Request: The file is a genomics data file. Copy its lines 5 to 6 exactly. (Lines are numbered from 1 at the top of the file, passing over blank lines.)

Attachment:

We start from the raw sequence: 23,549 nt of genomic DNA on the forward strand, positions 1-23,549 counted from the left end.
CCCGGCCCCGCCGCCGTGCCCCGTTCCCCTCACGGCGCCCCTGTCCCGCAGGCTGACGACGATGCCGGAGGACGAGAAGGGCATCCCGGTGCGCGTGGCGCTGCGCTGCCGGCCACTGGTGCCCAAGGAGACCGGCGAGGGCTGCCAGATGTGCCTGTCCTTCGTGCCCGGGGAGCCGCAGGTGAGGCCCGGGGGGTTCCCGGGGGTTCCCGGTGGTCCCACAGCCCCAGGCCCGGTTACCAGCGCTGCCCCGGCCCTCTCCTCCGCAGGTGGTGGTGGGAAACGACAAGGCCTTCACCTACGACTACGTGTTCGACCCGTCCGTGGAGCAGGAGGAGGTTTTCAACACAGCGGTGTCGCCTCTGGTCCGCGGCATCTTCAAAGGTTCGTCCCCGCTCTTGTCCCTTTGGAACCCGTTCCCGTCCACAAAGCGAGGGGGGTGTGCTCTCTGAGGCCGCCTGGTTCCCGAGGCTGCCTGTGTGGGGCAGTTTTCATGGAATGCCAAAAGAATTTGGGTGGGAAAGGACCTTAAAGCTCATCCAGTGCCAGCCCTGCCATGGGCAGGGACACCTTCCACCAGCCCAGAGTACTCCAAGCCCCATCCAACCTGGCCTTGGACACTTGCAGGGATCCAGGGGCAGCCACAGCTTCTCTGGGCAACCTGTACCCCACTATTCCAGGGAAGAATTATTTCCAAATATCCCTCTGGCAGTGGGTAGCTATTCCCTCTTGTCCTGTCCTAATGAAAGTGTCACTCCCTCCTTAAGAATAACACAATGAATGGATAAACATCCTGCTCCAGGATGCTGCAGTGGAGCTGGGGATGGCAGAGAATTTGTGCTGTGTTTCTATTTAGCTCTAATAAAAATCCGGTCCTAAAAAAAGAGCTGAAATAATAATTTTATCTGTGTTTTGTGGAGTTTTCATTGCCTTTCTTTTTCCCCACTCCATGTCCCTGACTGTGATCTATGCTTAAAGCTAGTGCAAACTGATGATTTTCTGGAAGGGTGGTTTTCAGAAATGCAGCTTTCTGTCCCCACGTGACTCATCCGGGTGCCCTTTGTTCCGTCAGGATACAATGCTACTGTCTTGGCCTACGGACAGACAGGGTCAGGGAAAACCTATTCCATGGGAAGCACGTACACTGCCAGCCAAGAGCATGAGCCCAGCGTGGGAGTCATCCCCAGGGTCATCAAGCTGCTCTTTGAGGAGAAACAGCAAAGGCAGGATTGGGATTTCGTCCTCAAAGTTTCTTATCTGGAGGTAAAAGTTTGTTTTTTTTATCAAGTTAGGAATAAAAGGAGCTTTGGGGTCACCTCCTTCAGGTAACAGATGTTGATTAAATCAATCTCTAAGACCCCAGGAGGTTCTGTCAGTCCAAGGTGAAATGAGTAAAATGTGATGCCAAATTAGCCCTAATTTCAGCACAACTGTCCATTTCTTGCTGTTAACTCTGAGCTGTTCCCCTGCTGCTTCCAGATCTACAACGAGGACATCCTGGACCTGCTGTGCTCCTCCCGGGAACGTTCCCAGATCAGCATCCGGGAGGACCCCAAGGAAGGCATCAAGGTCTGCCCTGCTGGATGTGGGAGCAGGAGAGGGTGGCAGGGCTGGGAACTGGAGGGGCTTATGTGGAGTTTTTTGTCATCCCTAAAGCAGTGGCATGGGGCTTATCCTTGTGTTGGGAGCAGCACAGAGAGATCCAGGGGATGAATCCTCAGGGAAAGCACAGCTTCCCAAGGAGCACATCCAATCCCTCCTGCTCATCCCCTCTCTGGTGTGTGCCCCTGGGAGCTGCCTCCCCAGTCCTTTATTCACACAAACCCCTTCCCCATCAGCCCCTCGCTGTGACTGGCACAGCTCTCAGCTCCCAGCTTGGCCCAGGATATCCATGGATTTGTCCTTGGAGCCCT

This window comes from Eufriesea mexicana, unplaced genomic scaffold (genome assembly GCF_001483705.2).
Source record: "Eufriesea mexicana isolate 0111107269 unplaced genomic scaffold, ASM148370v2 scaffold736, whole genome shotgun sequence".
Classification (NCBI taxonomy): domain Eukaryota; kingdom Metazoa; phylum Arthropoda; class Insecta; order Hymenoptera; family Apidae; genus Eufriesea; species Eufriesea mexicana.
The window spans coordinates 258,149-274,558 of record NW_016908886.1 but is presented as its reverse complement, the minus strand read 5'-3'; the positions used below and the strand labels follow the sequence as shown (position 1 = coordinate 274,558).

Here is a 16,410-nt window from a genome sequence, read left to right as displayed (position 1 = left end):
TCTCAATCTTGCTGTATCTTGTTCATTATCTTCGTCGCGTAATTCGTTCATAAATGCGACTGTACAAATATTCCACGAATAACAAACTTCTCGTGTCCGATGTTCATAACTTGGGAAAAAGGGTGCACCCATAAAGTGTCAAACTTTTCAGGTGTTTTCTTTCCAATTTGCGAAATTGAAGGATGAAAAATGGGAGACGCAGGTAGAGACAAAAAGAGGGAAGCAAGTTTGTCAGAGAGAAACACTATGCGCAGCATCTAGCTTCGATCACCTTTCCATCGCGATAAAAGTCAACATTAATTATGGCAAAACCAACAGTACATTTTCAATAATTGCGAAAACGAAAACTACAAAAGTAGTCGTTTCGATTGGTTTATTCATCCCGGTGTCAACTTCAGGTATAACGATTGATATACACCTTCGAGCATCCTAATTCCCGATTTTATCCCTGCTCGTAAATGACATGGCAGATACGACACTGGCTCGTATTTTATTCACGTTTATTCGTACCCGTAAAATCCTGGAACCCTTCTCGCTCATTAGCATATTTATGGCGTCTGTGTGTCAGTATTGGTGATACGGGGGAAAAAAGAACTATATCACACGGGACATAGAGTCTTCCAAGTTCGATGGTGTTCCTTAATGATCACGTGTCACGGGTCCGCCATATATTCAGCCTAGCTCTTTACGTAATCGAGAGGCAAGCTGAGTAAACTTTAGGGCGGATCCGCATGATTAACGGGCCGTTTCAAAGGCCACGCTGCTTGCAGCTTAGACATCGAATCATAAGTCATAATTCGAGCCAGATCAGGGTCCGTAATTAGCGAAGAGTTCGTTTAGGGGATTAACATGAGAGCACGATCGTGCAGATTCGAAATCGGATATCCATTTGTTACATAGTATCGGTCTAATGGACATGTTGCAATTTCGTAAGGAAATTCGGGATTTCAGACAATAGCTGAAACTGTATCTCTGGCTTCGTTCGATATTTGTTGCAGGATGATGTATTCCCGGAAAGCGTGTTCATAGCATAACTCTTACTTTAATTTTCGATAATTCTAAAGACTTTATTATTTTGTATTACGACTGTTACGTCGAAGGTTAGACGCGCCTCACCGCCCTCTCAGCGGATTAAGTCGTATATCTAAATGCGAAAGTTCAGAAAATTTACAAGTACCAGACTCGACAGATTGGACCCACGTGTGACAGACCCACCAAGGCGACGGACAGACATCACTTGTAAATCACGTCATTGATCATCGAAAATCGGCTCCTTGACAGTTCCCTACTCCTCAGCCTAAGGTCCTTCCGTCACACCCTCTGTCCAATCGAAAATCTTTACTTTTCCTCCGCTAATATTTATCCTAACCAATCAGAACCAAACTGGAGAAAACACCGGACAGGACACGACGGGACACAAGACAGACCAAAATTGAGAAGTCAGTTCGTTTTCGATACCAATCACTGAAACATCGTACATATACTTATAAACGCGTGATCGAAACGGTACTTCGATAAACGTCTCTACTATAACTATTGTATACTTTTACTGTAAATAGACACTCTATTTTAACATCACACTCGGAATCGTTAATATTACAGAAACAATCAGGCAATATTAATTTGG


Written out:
Classification (NCBI taxonomy): domain Eukaryota; kingdom Metazoa; phylum Arthropoda; class Insecta; order Hymenoptera; family Apidae; genus Eufriesea; species Eufriesea mexicana.
The window spans coordinates 258,149-274,558 of record NW_016908886.1 but is presented as its reverse complement, the minus strand read 5'-3'; the positions used below and the strand labels follow the sequence as shown (position 1 = coordinate 274,558).